The DRSP-containing combined hormonal contraceptives offer similar contraceptive efficacy with specific benefits of improved water retention symptoms and, for Yaz, a licensed use for treatment of premenstrual dysphoric disorder. A new COC preparation that contains the natural 17-beta-oestradiol and that is similar to the conventional COCs in efficacy and acceptable cycle control has been marketed; however, its benefits over the older COCs are yet to be explored and it is markedly more expensive. A subcutaneous form of DMPA provides efficacy and side effect profiles that are similar to, if not more favorable than, those of the conventional intramuscular DMPA and provides a self-injectable option. In regard to EC, the single-dose LNG-only regime is a recommended first-line option. A new product containing ulipristal acetate provides a more effective alternative to LNG and can be used up to 5 days after unprotected sexual intercourse. Most reports in the current literature found a negative effect of both DMPA and combined hormonal contraceptives on BMD, but the clinical significance remains debatable. The evidence so far is not adequate to suggest any limit on their use or any additional monitoring in users who are otherwise healthy.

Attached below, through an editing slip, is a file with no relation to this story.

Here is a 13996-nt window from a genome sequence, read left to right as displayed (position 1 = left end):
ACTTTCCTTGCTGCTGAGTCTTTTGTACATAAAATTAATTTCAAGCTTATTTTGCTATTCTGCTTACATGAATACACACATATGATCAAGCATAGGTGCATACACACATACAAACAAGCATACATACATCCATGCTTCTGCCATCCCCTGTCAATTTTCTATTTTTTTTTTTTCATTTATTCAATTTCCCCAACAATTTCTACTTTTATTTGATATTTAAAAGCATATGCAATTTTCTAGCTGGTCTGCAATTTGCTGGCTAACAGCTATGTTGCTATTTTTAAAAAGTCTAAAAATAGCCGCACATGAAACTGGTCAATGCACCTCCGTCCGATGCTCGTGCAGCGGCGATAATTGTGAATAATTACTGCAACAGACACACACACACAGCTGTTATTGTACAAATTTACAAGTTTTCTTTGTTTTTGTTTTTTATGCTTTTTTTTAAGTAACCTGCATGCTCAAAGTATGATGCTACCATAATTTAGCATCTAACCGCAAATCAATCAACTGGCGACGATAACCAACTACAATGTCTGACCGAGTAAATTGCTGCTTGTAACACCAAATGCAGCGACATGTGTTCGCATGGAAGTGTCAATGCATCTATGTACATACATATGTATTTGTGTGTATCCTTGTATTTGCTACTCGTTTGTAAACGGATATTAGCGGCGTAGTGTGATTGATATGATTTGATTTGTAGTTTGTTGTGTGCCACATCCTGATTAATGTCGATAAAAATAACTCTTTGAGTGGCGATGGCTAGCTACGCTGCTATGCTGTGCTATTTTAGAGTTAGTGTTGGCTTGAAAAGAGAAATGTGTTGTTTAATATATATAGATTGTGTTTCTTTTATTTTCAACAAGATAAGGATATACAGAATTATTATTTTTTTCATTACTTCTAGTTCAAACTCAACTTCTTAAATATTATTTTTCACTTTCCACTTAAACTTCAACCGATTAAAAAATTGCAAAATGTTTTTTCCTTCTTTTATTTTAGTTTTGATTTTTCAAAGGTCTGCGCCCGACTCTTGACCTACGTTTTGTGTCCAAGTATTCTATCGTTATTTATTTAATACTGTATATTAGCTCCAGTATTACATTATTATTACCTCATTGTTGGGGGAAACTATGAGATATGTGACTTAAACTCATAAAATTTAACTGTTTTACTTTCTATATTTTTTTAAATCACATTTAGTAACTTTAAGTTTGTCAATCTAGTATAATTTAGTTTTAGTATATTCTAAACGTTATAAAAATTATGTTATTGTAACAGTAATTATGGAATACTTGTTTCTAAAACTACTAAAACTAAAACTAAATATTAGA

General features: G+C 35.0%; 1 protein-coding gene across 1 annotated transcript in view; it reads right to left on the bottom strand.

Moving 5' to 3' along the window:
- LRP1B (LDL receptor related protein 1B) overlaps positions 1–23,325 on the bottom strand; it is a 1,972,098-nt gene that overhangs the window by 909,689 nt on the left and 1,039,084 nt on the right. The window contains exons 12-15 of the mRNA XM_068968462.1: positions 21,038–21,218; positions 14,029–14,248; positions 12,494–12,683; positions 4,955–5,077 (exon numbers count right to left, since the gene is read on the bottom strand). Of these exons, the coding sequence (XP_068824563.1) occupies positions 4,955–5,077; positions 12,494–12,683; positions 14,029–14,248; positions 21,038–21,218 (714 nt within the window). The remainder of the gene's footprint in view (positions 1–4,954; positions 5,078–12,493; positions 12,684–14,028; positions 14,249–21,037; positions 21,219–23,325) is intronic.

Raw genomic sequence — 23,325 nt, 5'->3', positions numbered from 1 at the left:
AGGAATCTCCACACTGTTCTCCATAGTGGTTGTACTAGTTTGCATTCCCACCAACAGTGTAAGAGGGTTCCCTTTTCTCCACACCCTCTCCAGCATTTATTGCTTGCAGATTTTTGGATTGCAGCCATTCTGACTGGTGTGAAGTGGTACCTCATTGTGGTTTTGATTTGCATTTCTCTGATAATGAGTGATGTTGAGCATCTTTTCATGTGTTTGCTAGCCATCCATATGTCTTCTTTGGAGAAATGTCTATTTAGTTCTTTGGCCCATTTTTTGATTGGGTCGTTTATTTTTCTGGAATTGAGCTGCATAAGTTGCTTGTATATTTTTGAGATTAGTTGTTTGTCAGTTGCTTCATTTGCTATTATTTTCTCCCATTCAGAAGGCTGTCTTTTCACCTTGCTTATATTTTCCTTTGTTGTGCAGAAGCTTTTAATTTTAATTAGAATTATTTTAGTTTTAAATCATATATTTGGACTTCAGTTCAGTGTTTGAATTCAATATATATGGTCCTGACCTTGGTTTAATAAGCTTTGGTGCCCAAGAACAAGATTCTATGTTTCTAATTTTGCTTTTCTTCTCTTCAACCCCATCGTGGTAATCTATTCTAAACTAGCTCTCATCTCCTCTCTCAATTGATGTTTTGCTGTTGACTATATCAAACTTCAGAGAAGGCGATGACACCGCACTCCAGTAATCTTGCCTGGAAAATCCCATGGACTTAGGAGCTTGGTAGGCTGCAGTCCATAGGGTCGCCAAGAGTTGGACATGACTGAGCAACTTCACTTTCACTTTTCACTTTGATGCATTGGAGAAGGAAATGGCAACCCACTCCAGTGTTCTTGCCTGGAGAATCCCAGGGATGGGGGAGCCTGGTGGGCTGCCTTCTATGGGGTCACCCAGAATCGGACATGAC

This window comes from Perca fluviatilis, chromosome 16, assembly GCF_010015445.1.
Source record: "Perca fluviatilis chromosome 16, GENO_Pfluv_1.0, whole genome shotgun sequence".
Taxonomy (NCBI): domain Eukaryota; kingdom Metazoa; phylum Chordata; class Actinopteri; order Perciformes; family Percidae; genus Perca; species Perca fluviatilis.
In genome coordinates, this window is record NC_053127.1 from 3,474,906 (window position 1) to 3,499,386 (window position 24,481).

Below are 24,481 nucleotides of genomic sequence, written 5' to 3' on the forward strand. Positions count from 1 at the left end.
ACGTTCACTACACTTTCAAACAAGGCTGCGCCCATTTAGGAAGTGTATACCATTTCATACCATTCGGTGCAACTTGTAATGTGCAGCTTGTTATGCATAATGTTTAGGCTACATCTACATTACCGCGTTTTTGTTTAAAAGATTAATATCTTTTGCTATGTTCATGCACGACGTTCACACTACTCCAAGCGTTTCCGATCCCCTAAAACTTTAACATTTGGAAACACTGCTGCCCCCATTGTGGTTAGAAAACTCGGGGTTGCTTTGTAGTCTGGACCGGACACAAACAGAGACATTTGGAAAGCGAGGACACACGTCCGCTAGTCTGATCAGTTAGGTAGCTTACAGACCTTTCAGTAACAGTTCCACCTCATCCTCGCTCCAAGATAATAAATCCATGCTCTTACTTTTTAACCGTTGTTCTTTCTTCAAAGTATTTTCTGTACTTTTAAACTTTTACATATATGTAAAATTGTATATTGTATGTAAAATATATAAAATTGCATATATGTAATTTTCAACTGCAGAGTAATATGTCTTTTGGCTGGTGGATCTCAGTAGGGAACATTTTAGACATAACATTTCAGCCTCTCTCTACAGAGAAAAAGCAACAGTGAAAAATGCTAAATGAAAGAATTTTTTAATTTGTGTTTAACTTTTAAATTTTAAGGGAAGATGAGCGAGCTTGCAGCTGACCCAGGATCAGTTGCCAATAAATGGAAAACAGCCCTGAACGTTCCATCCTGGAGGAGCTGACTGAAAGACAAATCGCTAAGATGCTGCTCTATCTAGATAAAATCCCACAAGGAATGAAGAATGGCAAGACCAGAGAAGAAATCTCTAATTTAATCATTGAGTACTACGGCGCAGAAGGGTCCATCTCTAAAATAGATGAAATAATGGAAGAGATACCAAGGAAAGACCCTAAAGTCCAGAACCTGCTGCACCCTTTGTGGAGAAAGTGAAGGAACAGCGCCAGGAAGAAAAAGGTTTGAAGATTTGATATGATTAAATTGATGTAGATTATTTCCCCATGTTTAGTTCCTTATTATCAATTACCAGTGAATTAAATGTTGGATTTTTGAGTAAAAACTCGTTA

bone mineral density
combined oral contraceptive
depot medroxyprogesterone acetate
intramuscular preparation of depot medroxyprogesterone acetate
emergency contraception


The electronic version of this article is the complete one and can be found at:


Competing Interests

The authors declare that they have no competing interests.


1. Hannaford PC, Iversen L, Macfarlane TV, Elliott AM, Angus V, Lee AJ. Mortality among contraceptive pill users: cohort evidence from Royal College of General Practitioners’ Oral Contraception Study. BMJ. 2010;340:C927. [PubMed] F1000 Factor 3.0 Recommended
Evaluated by Nathalie Kapp 25 May 2010
2. Endrikat JS, Milchev NP, Kapamadzija A, Georgievska J, Gerlinger C, Schmidt W, Froze S. Bleeding pattern, tolerance and patient satisfaction with a drospirenone-containing oral contraceptive evaluated in 3488 women in Europe, the Middle East and Canada. Contraception. 2009;79:428–32. doi: 10.1016/j.contraception.2008.12.007. [PubMed] [Cross Ref] F1000 Factor 3.0 Recommended